Is The Zostavax Vaccine Still Being Used
Yes. It is still recommended for preventing shingles and postherpetic neuralgia in healthy people age 50 and older. Zostavax is given as a single-dose shot versus the two-dose shot for Shingrix. Zostavax is less effective than Shingrix in preventing shingles and postherpetic neuralgia .
Zostavax can be considered if you are allergic to Shingrix or if Shingrix is unavailable due to supply shortage and you want some immediate protection from a possible case of shingles and/or postherpetic neuralgia. Because it is a weakened live vaccine, it may be dangerous if you have cancer, HIV, or take steroids, chemotherapy or other medications that suppress your immune system. Ask your healthcare provider if the Zostavax vaccine is an option for you.
How Is Shingles Diagnosed And Treated
If you think you might have shingles, talk to your doctor as soon as possible. Its important to see your doctor no later than three days after the rash starts. The doctor will confirm whether you have shingles and can make a treatment plan. Most cases can be diagnosed from a visual examination. If you have a condition that weakens the immune system, your doctor may order a shingles test. Although there is no cure for shingles, early treatment with antiviral medications can help the blisters clear up faster and limit severe pain. Shingles can often be treated at home.
When To Seek Medical Advice
Shingles is not usually serious, but you should see your GP as soon as possible if you recognise the symptoms. Early treatment may help reduce the severity of your symptoms and the risk of developing complications.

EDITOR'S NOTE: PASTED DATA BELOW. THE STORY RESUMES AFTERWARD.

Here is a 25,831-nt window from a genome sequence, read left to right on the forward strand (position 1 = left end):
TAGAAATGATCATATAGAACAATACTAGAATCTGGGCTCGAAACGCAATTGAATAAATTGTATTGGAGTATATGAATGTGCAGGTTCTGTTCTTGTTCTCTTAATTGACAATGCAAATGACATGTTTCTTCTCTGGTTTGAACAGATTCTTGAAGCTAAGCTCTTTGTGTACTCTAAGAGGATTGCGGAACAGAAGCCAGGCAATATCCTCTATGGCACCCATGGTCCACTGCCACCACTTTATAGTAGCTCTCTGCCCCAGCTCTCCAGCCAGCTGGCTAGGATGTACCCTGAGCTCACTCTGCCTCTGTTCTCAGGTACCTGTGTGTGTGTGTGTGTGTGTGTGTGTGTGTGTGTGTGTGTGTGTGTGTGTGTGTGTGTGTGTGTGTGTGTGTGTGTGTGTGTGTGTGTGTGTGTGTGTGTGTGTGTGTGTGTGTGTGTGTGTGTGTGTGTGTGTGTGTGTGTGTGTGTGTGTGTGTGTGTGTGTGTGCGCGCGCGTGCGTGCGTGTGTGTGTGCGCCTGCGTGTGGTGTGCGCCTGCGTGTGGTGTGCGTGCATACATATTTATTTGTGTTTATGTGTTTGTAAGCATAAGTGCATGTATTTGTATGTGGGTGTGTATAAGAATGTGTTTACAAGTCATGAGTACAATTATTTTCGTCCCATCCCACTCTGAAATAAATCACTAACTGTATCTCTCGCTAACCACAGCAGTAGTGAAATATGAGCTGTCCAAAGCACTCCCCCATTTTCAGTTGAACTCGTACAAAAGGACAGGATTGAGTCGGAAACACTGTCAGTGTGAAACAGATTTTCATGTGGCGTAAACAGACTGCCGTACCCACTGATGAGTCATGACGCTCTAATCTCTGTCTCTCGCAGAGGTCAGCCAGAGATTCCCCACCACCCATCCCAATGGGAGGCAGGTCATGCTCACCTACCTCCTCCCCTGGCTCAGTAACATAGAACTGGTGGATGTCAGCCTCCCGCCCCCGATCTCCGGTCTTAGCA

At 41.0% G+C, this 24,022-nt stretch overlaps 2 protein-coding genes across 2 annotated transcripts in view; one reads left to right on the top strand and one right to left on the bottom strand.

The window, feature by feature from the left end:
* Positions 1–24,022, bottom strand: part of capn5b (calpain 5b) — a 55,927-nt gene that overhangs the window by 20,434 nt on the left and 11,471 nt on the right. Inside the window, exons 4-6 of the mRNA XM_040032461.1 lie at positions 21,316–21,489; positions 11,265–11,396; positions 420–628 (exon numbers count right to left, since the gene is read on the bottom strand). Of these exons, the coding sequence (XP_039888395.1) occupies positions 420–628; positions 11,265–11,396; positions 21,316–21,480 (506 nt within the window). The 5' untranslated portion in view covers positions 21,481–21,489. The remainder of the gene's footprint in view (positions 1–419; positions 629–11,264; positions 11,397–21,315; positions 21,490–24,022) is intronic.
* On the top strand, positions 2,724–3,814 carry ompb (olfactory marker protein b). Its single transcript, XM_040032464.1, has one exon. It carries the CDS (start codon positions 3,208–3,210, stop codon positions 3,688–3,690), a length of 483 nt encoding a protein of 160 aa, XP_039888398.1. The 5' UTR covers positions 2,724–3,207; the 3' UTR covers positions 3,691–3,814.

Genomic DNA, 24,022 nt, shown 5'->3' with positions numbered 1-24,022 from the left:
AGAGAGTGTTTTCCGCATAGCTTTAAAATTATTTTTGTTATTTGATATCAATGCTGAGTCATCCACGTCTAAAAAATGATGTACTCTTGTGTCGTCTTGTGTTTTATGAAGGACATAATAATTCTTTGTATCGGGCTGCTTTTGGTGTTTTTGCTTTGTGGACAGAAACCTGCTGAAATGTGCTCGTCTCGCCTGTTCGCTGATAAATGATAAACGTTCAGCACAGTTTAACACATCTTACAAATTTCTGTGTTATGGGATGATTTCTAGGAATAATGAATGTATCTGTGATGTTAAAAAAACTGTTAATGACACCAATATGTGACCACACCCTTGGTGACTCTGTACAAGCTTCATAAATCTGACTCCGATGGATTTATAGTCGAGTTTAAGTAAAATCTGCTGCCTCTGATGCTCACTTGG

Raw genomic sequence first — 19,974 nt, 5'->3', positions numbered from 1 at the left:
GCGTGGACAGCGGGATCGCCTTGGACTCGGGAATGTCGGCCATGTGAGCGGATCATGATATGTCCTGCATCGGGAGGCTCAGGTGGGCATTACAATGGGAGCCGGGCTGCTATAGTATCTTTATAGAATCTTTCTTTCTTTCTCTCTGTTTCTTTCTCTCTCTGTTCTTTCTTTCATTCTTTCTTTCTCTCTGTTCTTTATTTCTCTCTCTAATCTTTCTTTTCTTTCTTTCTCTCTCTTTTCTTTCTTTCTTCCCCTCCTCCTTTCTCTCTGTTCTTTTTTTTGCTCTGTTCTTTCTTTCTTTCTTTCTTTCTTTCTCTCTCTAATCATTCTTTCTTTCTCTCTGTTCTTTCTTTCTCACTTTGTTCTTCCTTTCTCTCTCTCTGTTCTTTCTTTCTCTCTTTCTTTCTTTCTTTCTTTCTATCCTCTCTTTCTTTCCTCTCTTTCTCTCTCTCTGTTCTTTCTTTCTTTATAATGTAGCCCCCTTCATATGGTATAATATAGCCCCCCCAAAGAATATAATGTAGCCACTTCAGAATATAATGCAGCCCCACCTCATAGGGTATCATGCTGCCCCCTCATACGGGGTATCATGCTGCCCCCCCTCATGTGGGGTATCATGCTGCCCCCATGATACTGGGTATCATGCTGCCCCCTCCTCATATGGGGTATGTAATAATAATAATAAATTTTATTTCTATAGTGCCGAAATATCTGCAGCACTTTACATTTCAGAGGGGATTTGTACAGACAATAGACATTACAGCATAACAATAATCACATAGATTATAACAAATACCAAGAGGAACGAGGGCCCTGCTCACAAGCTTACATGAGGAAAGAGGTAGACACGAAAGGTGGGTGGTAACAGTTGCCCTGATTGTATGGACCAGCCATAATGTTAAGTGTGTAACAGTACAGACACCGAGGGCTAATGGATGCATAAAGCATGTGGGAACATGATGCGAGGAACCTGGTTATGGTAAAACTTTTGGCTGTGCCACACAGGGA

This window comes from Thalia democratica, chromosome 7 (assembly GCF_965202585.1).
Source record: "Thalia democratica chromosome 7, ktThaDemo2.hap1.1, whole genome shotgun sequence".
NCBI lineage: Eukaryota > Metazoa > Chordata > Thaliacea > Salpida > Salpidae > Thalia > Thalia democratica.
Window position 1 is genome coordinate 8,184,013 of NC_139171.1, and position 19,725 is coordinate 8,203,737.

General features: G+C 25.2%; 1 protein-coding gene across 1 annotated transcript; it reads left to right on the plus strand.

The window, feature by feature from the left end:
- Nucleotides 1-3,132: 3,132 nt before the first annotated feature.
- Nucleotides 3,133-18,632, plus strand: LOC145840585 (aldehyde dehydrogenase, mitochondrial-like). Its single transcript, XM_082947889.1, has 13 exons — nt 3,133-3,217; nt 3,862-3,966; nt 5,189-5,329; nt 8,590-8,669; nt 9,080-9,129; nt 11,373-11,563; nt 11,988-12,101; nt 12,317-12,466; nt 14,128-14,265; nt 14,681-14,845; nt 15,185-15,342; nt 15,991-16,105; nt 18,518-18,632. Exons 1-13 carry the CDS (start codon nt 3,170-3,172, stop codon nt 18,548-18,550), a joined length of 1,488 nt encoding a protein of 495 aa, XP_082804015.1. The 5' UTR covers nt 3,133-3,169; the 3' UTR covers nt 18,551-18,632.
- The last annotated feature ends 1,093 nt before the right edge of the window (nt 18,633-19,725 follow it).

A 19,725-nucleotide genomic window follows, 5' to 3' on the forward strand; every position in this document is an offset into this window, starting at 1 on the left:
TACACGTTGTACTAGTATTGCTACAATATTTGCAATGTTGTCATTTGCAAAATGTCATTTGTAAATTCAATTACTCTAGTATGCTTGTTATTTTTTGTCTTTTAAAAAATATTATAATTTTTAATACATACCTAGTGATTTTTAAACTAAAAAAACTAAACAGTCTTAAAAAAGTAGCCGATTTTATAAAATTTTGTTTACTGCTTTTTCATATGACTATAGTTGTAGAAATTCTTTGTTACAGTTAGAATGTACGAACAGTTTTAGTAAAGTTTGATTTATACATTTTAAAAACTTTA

You should also see your GP if you are pregnant or have a weakened immune system and you think you have been exposed to someone with chickenpox or shingles and haven’t had chickenpox before.
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What Can Be Mistaken For Shingles
Shingles can sometimes be mistaken for another skin conditions, such as hives, psoriasis, or eczema. Share on Pinterest A doctor should always be consulted if shingles is suspected. The characteristics of a rash may help doctors identify the cause. For example, hives are often raised and look like welts.
How Is It Treated
It is best to start treatment as soon as possible after you notice the rash. See your healthcare provider to discuss treatment with antiviral medicine, such as acyclovir. This medicine is most effective if you start taking it within the first 3 days of the rash. Antiviral medicine may speed your recovery and lessen the chance that the pain will last for a long time.
Your provider may also recommend or prescribe:
- medicine for pain
- antibacterial salves or lotions to help prevent bacterial infection of the blisters
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What Are The Treatments For Shingles
There is no cure for shingles. Antiviral medicines may help to make the attack shorter and less severe. They may also help prevent PHN. The medicines are most effective if you can take them within 3 days after the rash appears. So if you think you might have shingles, contact your health care provider as soon as possible.
Pain relievers may also help with the pain. A cool washcloth, calamine lotion, and oatmeal baths may help relieve some of the itching.
Preventing Shingles From Making You Tired
The only way to keep shingles from making you tired is to not get shingles, and the only way to do that is to get vaccinated.
Getting vaccinated for shingles can help you to avoid shingles, PHN, and the fatigue thats associated with these conditions. Vaccination is important, even if youve already had shingles or if you had chickenpox as a child.
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Seek Treatment Right Away